A Russian Orthodox icon of Jonah (Wikipedia)
This is a continuing series on the gospel stories of the Bible.
(Part 1. Part 2. Part 3. Part 4)
4. Jonah and the Whale
So far, we have been looking at the Gospel through the 'lens' of different stories in the Bible that each shed light on a particular aspect or truth about it. The story of the bronze snake illustrated for us the idea of "looking to Jesus for salvation" ; the blood of the slain lamb on the doorposts on the night of the Passover introduced the idea of sacrfice, how we can be saved from a certain death by having someone else die in our place. And the story about Naaman and his leprosy? That story told us that the truth (and truth of the Gospel, in particular) can be and often is something quite different from what we expect.
In all this, we need to remember what the Gospel is really all about. What, or who, is the Gospel all about? It's all about Jesus. Remember: about the bronze snake, Jesus said: "As Moses lifted up the serpent in the wilderness, even so must the Son of Man be lifted up, that whoever believes in Him should not perish but have eternal life."
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What else did Jesus say?
One day, some Jewish religious leaders came to Jesus and said: "Teacher, we want to see a sign from you." They had heard of all the things that Jesus was doing, and they wanted to see for themselves.
What comes next is quite a shocker: Jesus rebukes them, calling them "a wicked and adulterous generation". Moreover, hes says that no sign will be given to them, "except the sign of the prophet Jonah."
Who was prophet Jonah? I'm glad you asked.
Prophet Jonah is most famous for being swallowed by a whale. This is the story that we will be looking at today.
No, not that whale! ;-)
Today, let me just quote the entire Bible passage from Chapter 1 of the Book of Jonah in the Bible, because it's actually really readable! (the Translation is NLT, or New Living Translation)
The LORD gave this message to Jonah son of Amittai: “Get up and go to the great city of Nineveh. Announce my judgment against it because I have seen how wicked its people are.”
But Jonah got up and went in the opposite direction to get away from the LORD. He went down to the port of Joppa, where he found a ship leaving for Tarshish. He bought a ticket and went on board, hoping to escape from the LORD by sailing to Tarshish.
But the LORD hurled a powerful wind over the sea, causing a violent storm that threatened to break the ship apart. Fearing for their lives, the desperate sailors shouted to their gods for help and threw the cargo overboard to lighten the ship.
But all this time Jonah was sound asleep down in the hold. So the captain went down after him. “How can you sleep at a time like this?” he shouted. “Get up and pray to your god! Maybe he will pay attention to us and spare our lives.”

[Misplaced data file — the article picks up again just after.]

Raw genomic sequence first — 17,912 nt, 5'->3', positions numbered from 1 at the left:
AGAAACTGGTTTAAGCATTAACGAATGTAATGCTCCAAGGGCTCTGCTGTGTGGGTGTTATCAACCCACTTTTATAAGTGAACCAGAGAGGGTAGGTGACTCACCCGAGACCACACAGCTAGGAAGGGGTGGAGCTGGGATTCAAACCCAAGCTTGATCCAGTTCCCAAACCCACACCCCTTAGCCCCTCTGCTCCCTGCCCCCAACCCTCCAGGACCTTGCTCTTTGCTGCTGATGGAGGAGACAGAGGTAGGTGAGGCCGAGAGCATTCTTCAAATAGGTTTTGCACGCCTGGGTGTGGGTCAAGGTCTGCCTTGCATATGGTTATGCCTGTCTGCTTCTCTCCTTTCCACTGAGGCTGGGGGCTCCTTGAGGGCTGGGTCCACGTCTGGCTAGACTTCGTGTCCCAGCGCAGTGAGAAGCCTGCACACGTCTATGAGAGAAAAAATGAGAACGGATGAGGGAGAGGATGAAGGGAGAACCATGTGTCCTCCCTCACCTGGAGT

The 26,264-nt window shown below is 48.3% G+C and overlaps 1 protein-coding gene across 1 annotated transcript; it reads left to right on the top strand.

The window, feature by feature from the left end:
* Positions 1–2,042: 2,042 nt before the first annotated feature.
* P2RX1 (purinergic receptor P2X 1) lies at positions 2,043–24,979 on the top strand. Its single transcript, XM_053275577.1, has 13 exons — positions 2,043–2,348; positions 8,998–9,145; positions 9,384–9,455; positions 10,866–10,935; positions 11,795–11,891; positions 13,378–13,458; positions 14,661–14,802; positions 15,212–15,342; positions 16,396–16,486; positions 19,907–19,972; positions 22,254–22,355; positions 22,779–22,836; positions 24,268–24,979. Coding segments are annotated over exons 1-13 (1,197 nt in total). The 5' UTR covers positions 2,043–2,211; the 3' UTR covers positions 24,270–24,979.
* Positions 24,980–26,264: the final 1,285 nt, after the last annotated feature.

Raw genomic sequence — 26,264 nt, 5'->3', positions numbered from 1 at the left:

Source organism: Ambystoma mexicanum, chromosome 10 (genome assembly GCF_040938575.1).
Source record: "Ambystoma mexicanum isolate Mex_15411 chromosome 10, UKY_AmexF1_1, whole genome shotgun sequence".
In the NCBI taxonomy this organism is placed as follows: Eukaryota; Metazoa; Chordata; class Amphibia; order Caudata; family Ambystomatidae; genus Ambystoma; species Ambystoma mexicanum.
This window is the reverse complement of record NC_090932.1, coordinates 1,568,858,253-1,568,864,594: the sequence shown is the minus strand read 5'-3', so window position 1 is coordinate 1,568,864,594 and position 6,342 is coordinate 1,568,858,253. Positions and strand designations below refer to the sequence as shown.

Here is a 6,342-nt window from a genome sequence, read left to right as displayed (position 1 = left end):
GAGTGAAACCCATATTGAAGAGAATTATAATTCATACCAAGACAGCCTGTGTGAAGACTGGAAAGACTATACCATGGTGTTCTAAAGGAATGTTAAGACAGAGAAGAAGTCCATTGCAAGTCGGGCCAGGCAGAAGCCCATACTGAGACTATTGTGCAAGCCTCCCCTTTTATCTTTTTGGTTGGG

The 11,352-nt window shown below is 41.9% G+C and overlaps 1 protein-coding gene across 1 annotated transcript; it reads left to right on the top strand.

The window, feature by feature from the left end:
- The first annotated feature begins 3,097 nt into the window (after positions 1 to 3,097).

Then the crew cast lots to see which of them had offended the gods and caused the terrible storm. When they did this, the lots identified Jonah as the culprit. “Why has this awful storm come down on us?” they demanded. “Who are you? What is your line of work? What country are you from? What is your nationality?”
Jonah answered, “I am a Hebrew, and I worship the LORD, the God of heaven, who made the sea and the land.”
The sailors were terrified when they heard this, for he had already told them he was running away from the LORD. “Oh, why did you do it?” they groaned. And since the storm was getting worse all the time, they asked him, “What should we do to you to stop this storm?”
“Throw me into the sea,” Jonah said, “and it will become calm again. I know that this terrible storm is all my fault.”
Instead, the sailors rowed even harder to get the ship to the land. But the stormy sea was too violent for them, and they couldn’t make it. 14 Then they cried out to the LORD, Jonah’s God. “O LORD,” they pleaded, “don’t make us die for this man’s sin. And don’t hold us responsible for his death. O LORD, you have sent this storm upon him for your own good reasons.”
Then the sailors picked Jonah up and threw him into the raging sea, and the storm stopped at once! The sailors were awestruck by the LORD’s great power, and they offered him a sacrifice and vowed to serve him.
Now the LORD had arranged for a great fish to swallow Jonah. And Jonah was inside the fish for three days and three nights.
Then the LORD ordered the fish to spit Jonah out onto the beach. (Read on)
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So why did Jesus say that the only sign he will give is the "sign of Jonah", i.e being swallowed by a whale? The answer is clear: just like Jonah's going into the belly of the whale meant salvation for the rest of the people on the boat, Jesus' going into the very depth of death itself brought about salvation for the rest of the people on planet Earth. Moreover, just like Jonah was spat out onto the ground and lived, Jesus conquered death and on the third day rose again, completing his work of salvation for mankind.
Bonus: What did Jonah do for three days and three nights inside the Whale? He prayed.